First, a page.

No Redshift Evolution in the Broad Line Region Metallicity up to z=7.54: Deep NIR Spectroscopy of ULAS J1342+0928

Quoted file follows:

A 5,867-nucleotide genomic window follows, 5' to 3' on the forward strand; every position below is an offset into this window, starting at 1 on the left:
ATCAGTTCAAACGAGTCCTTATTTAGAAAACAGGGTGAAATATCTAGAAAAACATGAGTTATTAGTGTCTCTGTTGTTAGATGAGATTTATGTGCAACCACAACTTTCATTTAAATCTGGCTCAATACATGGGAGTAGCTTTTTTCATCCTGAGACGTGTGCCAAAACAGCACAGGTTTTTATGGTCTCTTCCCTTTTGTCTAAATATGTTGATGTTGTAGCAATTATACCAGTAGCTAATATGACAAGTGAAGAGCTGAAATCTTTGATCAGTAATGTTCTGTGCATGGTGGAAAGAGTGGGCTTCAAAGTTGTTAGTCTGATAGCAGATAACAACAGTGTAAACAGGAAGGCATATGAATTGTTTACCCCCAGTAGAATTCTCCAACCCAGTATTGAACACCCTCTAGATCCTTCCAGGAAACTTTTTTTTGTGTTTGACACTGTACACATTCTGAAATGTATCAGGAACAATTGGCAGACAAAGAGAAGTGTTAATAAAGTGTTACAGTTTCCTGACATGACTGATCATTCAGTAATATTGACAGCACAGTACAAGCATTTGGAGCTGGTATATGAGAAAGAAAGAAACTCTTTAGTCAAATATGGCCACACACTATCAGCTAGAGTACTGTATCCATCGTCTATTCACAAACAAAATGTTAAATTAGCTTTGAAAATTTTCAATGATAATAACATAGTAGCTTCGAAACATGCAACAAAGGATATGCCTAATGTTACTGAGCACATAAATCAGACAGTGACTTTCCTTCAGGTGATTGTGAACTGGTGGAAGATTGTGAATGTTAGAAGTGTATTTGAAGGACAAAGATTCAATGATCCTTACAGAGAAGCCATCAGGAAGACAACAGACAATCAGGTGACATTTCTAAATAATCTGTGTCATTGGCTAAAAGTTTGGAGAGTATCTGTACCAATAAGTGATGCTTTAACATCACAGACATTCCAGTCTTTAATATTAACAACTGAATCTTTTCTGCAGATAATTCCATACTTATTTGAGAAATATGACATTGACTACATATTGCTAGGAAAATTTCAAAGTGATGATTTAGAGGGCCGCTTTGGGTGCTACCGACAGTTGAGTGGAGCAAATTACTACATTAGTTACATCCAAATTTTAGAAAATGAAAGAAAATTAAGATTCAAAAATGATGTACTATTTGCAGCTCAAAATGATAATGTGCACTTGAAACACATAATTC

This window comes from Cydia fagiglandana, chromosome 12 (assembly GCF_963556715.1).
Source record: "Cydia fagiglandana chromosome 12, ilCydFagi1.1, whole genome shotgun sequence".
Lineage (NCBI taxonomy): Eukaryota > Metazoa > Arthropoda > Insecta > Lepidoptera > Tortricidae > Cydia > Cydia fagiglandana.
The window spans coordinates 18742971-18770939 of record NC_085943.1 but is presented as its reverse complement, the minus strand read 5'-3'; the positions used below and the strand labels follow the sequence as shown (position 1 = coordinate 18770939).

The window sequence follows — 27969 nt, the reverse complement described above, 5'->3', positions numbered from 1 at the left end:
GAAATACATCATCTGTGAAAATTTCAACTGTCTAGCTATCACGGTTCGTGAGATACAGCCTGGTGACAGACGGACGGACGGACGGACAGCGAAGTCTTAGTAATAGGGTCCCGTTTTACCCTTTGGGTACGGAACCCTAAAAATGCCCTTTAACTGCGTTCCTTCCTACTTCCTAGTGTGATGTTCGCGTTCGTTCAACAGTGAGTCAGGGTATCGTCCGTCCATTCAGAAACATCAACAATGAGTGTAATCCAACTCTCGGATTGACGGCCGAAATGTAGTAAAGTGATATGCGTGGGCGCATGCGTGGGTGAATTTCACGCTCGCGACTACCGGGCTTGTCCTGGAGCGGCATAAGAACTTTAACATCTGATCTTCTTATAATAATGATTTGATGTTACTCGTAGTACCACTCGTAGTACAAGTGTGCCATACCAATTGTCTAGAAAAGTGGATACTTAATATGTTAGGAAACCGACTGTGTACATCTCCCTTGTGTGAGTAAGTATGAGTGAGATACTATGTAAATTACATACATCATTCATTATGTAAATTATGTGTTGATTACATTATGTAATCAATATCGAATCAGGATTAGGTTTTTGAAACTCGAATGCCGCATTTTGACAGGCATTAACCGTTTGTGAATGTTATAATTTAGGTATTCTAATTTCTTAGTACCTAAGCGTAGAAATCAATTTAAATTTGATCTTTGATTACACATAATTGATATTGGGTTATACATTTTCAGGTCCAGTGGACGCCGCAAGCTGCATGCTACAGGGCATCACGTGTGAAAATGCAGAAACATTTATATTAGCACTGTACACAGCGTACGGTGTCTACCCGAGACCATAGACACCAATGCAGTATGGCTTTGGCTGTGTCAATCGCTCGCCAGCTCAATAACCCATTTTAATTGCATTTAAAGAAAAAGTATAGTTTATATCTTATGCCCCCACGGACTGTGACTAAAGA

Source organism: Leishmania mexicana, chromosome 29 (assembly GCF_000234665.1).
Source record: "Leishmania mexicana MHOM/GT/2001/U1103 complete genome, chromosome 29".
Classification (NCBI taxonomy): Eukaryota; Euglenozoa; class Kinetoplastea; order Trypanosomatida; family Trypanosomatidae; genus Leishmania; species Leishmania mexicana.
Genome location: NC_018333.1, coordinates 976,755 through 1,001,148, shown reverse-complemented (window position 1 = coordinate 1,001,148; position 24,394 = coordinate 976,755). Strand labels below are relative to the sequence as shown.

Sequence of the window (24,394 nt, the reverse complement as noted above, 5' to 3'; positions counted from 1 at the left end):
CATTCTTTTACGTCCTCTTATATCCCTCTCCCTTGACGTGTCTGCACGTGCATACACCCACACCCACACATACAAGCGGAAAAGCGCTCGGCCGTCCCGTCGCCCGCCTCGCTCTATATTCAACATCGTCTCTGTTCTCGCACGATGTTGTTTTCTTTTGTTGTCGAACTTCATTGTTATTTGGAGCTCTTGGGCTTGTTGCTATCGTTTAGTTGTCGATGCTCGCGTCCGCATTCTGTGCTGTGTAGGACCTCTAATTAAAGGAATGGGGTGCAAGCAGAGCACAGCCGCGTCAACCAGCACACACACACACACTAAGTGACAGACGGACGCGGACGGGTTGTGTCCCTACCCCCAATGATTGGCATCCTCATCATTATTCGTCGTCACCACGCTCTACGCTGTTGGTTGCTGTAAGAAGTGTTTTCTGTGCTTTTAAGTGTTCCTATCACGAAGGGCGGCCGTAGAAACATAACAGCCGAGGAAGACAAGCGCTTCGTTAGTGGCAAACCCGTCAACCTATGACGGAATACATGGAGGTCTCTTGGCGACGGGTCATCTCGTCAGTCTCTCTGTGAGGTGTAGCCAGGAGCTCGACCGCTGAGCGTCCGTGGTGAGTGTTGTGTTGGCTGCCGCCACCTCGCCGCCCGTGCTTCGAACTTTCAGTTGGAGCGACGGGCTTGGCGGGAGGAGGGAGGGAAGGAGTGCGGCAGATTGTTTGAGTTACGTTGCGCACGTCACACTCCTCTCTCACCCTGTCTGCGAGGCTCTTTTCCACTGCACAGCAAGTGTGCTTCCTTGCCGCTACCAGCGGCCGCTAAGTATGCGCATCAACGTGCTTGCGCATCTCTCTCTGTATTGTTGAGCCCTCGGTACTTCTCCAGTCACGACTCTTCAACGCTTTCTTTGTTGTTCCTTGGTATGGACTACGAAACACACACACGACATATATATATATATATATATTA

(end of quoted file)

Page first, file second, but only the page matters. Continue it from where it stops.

We present deep (9 hours) Gemini-N/GNIRS near-infrared spectroscopic observations of ULAS J1342+0928, a luminous quasar at z=7.54. Various broad emission lines were detected, as well as the underlying continuum and iron forests over the rest-frame wavelength 970-2930A. There is a clear trend that higher-ionization emission lines show larger blueshifts with CIV1549 exhibiting 5510^{+240}_{-110} km s-1 blueshift with respect to the systematic redshift from the far-infrared [CII] 158um emission line. Those high ionization lines have wide profiles with FWHM more than 10000 km s-1. A modest blueshift of 340^{+110}_{-80} km s-1 is also seen in MgII, the lowest ionization line identified in the spectrum. The updated MgII-based black hole mass of M_BH=9.1_{-1.3}^{+1.4} x 10^8 M_sun and the Eddington ratio of L_bol/L_Edd=1.1_{-0.2}^{+0.2} confirm that ULAS J1342+0928 is powered by a massive and actively accreting black hole. There is no significant difference in the emission line ratios such as SiIV/CIV and AlIII/CIV when compared to lower-redshift quasars in a similar luminosity range, which suggests early metal pollution of the broad-line-region clouds. This trend also holds for the FeII/MgII line ratio, known as a cosmic clock that traces the iron enrichment in the early universe. Different iron templates and continuum fitting ranges were used to explore how the FeII/MgII measurement changes as a function of spectral modeling. Quasars at even higher redshift or at fainter luminosity range (L_bol<10^46 erg s-1) are needed to probe the sites of early metal enrichment and a corresponding change in the FeII/MgII ratio.
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